By Arpita Biswas
Yesterday, a nine-judge bench continued to hear arguments on whether a fundamental right to privacy exists. Our posts discussing yesterday’s hearings can be found here. Today, the hearing concluded with arguments advanced on behalf of the states of Rajasthan and Haryana along with the Centre for Civil Society and the TRAI and with a rejoinder from the petitioners. Today’s hearings have been divided into two posts, the first post can be found here.
Counsel Gopal Shankarnarayan appeared for the Centre for Civil Society.
Mr. Shankarnarayan commenced his arguments by stating that the judgments of M.P. Sharma and Kharak Singh were correct and that there is no fundamental right to privacy.
He stated that following from the petitioner’s arguments, Cooper’s overruling of Gopalan would be erroneous. He also stated that 96 judgments between 1950 and 1970 had not used that parameter.
He then discussed the consequences of allowing for a fundamental right to privacy. He started by asking how such a right would be tested, stating that there would be a different test in each Article.
He then remarked upon the fact that ‘persons’ were protected under Article 19 and ‘citizens’ were protected under Article 14. He stated that if one was to blindly accept the standard in Maneka Gandhi case, that all rights flow freely into each other, then the position of non-citizens would be unsure. He also stated that there was a necessity to understand the difference between persons and citizens in the context of the Gopalan and Maneka judgments.
He discussed a case, Munn vs. Illinois and then stated that the right to privacy was flowing from Article 21. He also stated that life and personal liberty could be subject to expansive interpretation.
He then stated that the argument that MP Sharma and Kharak Singh do not deal with privacy, and could be sustained. He also stated that only certain aspects of privacy could be elevated to the level of a fundamental right.
Mr. Shankarnarayan stated that privacy could be conceptualized as being broader than what was being argued.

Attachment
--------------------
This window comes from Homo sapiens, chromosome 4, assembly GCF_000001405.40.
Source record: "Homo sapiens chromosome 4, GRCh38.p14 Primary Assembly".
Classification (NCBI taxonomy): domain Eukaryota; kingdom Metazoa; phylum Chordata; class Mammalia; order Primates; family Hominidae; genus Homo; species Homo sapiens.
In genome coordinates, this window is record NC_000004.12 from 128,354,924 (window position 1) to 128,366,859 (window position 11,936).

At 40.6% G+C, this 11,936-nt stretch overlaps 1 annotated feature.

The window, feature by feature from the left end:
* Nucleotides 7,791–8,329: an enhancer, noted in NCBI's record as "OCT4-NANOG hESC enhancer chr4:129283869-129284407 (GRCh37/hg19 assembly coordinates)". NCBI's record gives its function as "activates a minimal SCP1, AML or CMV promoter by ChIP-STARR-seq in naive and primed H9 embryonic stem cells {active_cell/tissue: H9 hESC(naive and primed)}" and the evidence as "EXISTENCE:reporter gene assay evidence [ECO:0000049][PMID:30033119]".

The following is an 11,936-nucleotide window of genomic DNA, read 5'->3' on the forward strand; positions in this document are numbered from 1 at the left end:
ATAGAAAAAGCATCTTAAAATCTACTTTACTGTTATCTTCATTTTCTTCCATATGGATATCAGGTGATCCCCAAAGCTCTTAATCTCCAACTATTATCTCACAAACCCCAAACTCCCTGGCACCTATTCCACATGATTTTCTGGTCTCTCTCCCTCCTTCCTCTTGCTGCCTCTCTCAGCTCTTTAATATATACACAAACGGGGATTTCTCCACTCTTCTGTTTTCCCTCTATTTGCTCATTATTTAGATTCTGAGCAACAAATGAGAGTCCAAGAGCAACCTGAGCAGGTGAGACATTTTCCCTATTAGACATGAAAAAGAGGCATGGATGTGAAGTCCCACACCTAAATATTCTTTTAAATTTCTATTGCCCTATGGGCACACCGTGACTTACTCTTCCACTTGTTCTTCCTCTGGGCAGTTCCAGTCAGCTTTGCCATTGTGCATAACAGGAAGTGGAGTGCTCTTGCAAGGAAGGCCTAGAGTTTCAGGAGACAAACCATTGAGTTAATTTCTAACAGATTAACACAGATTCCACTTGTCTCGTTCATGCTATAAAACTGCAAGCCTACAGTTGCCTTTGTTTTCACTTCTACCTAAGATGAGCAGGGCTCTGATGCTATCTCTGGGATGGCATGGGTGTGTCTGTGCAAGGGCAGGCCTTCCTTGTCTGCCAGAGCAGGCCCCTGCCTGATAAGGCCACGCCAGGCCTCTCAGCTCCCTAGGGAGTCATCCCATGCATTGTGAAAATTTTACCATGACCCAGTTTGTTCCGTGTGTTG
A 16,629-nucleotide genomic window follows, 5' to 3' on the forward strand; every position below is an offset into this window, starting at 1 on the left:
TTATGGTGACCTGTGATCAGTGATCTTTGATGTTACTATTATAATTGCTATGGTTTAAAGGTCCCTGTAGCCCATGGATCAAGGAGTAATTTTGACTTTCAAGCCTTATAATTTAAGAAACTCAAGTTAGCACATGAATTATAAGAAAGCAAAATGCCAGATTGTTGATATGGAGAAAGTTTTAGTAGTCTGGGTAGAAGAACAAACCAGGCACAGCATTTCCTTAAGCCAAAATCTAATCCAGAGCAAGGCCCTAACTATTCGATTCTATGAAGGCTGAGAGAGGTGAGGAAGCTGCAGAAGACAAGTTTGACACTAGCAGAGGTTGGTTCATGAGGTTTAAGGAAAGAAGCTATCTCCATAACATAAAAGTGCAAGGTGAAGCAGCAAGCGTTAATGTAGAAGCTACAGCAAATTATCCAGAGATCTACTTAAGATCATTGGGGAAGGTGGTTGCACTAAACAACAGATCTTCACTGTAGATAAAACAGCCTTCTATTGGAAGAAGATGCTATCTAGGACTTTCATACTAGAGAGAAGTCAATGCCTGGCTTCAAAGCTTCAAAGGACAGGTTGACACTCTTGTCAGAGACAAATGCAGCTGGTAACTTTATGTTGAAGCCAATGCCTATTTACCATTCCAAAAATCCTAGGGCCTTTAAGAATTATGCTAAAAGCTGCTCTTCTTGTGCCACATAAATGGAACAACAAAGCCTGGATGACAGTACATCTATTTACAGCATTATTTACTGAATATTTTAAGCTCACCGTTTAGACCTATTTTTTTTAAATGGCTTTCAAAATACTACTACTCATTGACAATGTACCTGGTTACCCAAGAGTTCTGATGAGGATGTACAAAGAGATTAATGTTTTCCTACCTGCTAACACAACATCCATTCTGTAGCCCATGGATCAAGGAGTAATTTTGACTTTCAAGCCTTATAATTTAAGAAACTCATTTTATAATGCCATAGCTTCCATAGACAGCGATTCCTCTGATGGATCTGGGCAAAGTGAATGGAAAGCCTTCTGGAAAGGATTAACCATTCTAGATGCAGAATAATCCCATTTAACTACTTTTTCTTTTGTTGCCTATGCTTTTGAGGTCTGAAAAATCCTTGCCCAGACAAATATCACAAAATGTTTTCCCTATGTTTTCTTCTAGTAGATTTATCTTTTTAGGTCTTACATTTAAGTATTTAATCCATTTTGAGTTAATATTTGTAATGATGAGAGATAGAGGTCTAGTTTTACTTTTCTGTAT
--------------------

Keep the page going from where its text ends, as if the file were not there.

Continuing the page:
He then went on to discuss medical privacy. Referring to pre-natal sex determination, he stated that privacy could not be claimed if there was a competing issue with the PNDT Act, for instance. He also discussed the ‘right to refuse care’ in this context.
He stated that large aspects of privacy had already been covered by statutory provisions. He mentioned the DNA profiling bill and the CrPC.
Referring back to the consequences of a fundamental right, he stated that such a right could not be waived under any circumstances. He stated that the doctrine of waiver could not be introduced in the Indian Constitution. He substantiated this claim by referring to the case of Basheshar Nath vs. CIT.
At this point, Justice Bobde asked if there were fundamental rights that could be waived, to which Mr. Shankaranarayan responded in the negative.
Mr. Shankaranarayanan then stated that the assumption was that if a separate right to privacy did not exist, there would only be statutory protections. He said that this wasn’t the case as privacy would still be provisionally recognized.
Referring back to the respondent’s arguments about pitting the right to life of others vs. the right to privacy, he stated that the majoritarian view of the ‘elite’ could not take over. Relying on the NAZ foundation judgment, he stated that the ‘miniscule minority’s rights could not be given precedence:
While reading down Section 377 IPC, the Division Bench of the High Court overlooked that a miniscule fraction of the country’s population constitutes lesbians, gays, bisexuals or transgenders and in last more than 150 years less than 200 persons have been prosecuted (as per the reported orders) for committing offence under Section 377 IPC and this cannot be made sound basis for declaring that section ultra vires the provisions of Articles 14, 15 and 21 of the Constitution.
Arguments then turned towards discussing the import of provisions from the UDHR, he stated that not all basic principles are found in Part III of the constitution.
Mr. Shankaranarayanan concluded his arguments and Mr. Arghya Sengupta, appearing for the State of Haryana and the TRAI, commenced his arguments.
He started by referring to the doctrine of ‘purposive limitation’, which was a cardinal principle of data protection.
He then stated that the actual implementation of these principles was difficult, since the structure of these contracts allowed them to share information with other connected bodies.